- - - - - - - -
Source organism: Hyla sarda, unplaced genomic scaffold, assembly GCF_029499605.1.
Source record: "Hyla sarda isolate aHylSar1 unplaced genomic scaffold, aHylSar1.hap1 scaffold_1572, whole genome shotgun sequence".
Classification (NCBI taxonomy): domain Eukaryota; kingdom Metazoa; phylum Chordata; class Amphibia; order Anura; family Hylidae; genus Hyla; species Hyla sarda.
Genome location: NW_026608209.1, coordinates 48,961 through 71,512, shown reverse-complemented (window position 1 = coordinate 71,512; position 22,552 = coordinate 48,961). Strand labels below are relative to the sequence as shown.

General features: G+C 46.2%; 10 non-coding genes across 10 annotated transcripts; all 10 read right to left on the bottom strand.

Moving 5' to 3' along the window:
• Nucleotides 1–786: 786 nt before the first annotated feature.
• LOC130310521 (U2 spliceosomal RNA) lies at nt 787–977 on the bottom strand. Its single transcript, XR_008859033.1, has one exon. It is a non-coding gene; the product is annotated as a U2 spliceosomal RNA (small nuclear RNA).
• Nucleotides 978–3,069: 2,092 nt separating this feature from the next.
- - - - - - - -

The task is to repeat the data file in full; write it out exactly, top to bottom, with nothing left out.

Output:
Source organism: Hyla sarda, unplaced genomic scaffold, assembly GCF_029499605.1.
Source record: "Hyla sarda isolate aHylSar1 unplaced genomic scaffold, aHylSar1.hap1 scaffold_1572, whole genome shotgun sequence".
Classification (NCBI taxonomy): domain Eukaryota; kingdom Metazoa; phylum Chordata; class Amphibia; order Anura; family Hylidae; genus Hyla; species Hyla sarda.
Genome location: NW_026608209.1, coordinates 48,961 through 71,512, shown reverse-complemented (window position 1 = coordinate 71,512; position 22,552 = coordinate 48,961). Strand labels below are relative to the sequence as shown.

General features: G+C 46.2%; 10 non-coding genes across 10 annotated transcripts; all 10 read right to left on the bottom strand.

Moving 5' to 3' along the window:
• Nucleotides 1–786: 786 nt before the first annotated feature.
• LOC130310521 (U2 spliceosomal RNA) lies at nt 787–977 on the bottom strand. Its single transcript, XR_008859033.1, has one exon. It is a non-coding gene; the product is annotated as a U2 spliceosomal RNA (small nuclear RNA).
• Nucleotides 978–3,069: 2,092 nt separating this feature from the next.